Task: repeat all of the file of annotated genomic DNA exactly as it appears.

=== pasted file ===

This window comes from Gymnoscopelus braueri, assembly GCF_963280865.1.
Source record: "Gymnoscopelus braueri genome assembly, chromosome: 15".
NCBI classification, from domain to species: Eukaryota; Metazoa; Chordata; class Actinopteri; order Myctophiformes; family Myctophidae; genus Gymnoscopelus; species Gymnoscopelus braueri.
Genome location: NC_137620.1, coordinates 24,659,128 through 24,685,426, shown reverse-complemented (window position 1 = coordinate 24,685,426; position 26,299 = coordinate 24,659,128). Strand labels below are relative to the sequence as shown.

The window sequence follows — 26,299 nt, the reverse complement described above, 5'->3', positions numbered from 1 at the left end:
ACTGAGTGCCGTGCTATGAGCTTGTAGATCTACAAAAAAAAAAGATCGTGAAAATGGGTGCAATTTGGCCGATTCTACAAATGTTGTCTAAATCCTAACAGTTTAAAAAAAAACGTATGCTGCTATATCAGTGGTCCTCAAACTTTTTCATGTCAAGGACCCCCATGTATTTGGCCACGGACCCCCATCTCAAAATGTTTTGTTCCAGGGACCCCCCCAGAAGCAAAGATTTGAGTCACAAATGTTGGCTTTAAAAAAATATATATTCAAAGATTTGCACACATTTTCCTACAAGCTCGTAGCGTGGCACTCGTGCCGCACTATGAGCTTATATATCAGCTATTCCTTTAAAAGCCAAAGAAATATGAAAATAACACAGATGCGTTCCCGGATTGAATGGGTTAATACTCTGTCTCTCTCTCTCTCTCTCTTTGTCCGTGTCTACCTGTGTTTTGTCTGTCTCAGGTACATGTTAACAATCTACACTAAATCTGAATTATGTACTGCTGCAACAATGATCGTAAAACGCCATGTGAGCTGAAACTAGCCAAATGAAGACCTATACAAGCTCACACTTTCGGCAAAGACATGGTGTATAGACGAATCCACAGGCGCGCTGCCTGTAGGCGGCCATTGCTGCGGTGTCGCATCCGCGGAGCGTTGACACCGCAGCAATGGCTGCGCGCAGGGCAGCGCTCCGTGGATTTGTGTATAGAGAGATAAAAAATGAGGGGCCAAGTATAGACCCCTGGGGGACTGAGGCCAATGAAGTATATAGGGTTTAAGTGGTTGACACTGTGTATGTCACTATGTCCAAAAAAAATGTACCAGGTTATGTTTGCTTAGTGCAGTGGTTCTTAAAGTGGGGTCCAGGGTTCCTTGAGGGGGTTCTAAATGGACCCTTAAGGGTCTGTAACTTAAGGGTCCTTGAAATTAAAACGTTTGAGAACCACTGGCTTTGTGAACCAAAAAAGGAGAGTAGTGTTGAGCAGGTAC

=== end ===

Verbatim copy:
This window comes from Gymnoscopelus braueri, assembly GCF_963280865.1.
Source record: "Gymnoscopelus braueri genome assembly, chromosome: 15".
NCBI classification, from domain to species: Eukaryota; Metazoa; Chordata; class Actinopteri; order Myctophiformes; family Myctophidae; genus Gymnoscopelus; species Gymnoscopelus braueri.
Genome location: NC_137620.1, coordinates 24,659,128 through 24,685,426, shown reverse-complemented (window position 1 = coordinate 24,685,426; position 26,299 = coordinate 24,659,128). Strand labels below are relative to the sequence as shown.

The window sequence follows — 26,299 nt, the reverse complement described above, 5'->3', positions numbered from 1 at the left end:
ACTGAGTGCCGTGCTATGAGCTTGTAGATCTACAAAAAAAAAAGATCGTGAAAATGGGTGCAATTTGGCCGATTCTACAAATGTTGTCTAAATCCTAACAGTTTAAAAAAAAACGTATGCTGCTATATCAGTGGTCCTCAAACTTTTTCATGTCAAGGACCCCCATGTATTTGGCCACGGACCCCCATCTCAAAATGTTTTGTTCCAGGGACCCCCCCAGAAGCAAAGATTTGAGTCACAAATGTTGGCTTTAAAAAAATATATATTCAAAGATTTGCACACATTTTCCTACAAGCTCGTAGCGTGGCACTCGTGCCGCACTATGAGCTTATATATCAGCTATTCCTTTAAAAGCCAAAGAAATATGAAAATAACACAGATGCGTTCCCGGATTGAATGGGTTAATACTCTGTCTCTCTCTCTCTCTCTCTTTGTCCGTGTCTACCTGTGTTTTGTCTGTCTCAGGTACATGTTAACAATCTACACTAAATCTGAATTATGTACTGCTGCAACAATGATCGTAAAACGCCATGTGAGCTGAAACTAGCCAAATGAAGACCTATACAAGCTCACACTTTCGGCAAAGACATGGTGTATAGACGAATCCACAGGCGCGCTGCCTGTAGGCGGCCATTGCTGCGGTGTCGCATCCGCGGAGCGTTGACACCGCAGCAATGGCTGCGCGCAGGGCAGCGCTCCGTGGATTTGTGTATAGAGAGATAAAAAATGAGGGGCCAAGTATAGACCCCTGGGGGACTGAGGCCAATGAAGTATATAGGGTTTAAGTGGTTGACACTGTGTATGTCACTATGTCCAAAAAAAATGTACCAGGTTATGTTTGCTTAGTGCAGTGGTTCTTAAAGTGGGGTCCAGGGTTCCTTGAGGGGGTTCTAAATGGACCCTTAAGGGTCTGTAACTTAAGGGTCCTTGAAATTAAAACGTTTGAGAACCACTGGCTTTGTGAACCAAAAAAGGAGAGTAGTGTTGAGCAGGTAC